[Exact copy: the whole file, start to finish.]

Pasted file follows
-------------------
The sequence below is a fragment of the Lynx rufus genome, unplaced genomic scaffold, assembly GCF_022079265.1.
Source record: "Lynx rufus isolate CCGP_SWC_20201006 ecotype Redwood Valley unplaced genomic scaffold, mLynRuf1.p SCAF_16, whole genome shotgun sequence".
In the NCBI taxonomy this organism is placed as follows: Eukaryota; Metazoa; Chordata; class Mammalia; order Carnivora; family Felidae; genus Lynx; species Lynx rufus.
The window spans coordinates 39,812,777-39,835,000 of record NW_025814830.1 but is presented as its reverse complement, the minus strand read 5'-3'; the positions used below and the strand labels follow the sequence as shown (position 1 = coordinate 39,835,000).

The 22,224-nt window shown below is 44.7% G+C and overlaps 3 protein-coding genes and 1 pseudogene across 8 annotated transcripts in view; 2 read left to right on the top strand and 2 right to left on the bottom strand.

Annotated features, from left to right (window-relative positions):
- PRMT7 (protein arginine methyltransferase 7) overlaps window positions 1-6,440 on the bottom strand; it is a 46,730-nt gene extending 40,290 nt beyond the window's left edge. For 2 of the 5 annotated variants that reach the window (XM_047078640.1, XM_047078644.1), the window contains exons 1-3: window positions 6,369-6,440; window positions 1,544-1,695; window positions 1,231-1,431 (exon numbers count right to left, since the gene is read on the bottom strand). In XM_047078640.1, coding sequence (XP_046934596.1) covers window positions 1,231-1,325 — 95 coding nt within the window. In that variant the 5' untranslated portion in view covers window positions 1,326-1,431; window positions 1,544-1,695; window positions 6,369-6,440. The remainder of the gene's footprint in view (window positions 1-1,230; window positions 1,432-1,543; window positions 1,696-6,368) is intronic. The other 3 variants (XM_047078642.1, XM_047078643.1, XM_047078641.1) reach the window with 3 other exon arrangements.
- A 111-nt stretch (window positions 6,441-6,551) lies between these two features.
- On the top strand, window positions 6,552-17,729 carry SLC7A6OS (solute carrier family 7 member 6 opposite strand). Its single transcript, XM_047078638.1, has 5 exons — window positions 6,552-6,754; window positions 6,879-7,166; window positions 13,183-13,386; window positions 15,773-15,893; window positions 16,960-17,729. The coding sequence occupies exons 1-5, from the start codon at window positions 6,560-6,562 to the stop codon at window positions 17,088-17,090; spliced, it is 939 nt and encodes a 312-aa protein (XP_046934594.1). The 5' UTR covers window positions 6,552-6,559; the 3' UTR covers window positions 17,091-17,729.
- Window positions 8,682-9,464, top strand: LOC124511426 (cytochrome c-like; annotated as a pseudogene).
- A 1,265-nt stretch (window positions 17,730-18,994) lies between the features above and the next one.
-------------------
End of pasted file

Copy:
The sequence below is a fragment of the Lynx rufus genome, unplaced genomic scaffold, assembly GCF_022079265.1.
Source record: "Lynx rufus isolate CCGP_SWC_20201006 ecotype Redwood Valley unplaced genomic scaffold, mLynRuf1.p SCAF_16, whole genome shotgun sequence".
In the NCBI taxonomy this organism is placed as follows: Eukaryota; Metazoa; Chordata; class Mammalia; order Carnivora; family Felidae; genus Lynx; species Lynx rufus.
The window spans coordinates 39,812,777-39,835,000 of record NW_025814830.1 but is presented as its reverse complement, the minus strand read 5'-3'; the positions used below and the strand labels follow the sequence as shown (position 1 = coordinate 39,835,000).

The 22,224-nt window shown below is 44.7% G+C and overlaps 3 protein-coding genes and 1 pseudogene across 8 annotated transcripts in view; 2 read left to right on the top strand and 2 right to left on the bottom strand.

Annotated features, from left to right (window-relative positions):
- PRMT7 (protein arginine methyltransferase 7) overlaps window positions 1-6,440 on the bottom strand; it is a 46,730-nt gene extending 40,290 nt beyond the window's left edge. For 2 of the 5 annotated variants that reach the window (XM_047078640.1, XM_047078644.1), the window contains exons 1-3: window positions 6,369-6,440; window positions 1,544-1,695; window positions 1,231-1,431 (exon numbers count right to left, since the gene is read on the bottom strand). In XM_047078640.1, coding sequence (XP_046934596.1) covers window positions 1,231-1,325 — 95 coding nt within the window. In that variant the 5' untranslated portion in view covers window positions 1,326-1,431; window positions 1,544-1,695; window positions 6,369-6,440. The remainder of the gene's footprint in view (window positions 1-1,230; window positions 1,432-1,543; window positions 1,696-6,368) is intronic. The other 3 variants (XM_047078642.1, XM_047078643.1, XM_047078641.1) reach the window with 3 other exon arrangements.
- A 111-nt stretch (window positions 6,441-6,551) lies between these two features.
- On the top strand, window positions 6,552-17,729 carry SLC7A6OS (solute carrier family 7 member 6 opposite strand). Its single transcript, XM_047078638.1, has 5 exons — window positions 6,552-6,754; window positions 6,879-7,166; window positions 13,183-13,386; window positions 15,773-15,893; window positions 16,960-17,729. The coding sequence occupies exons 1-5, from the start codon at window positions 6,560-6,562 to the stop codon at window positions 17,088-17,090; spliced, it is 939 nt and encodes a 312-aa protein (XP_046934594.1). The 5' UTR covers window positions 6,552-6,559; the 3' UTR covers window positions 17,091-17,729.
- Window positions 8,682-9,464, top strand: LOC124511426 (cytochrome c-like; annotated as a pseudogene).
- A 1,265-nt stretch (window positions 17,730-18,994) lies between the features above and the next one.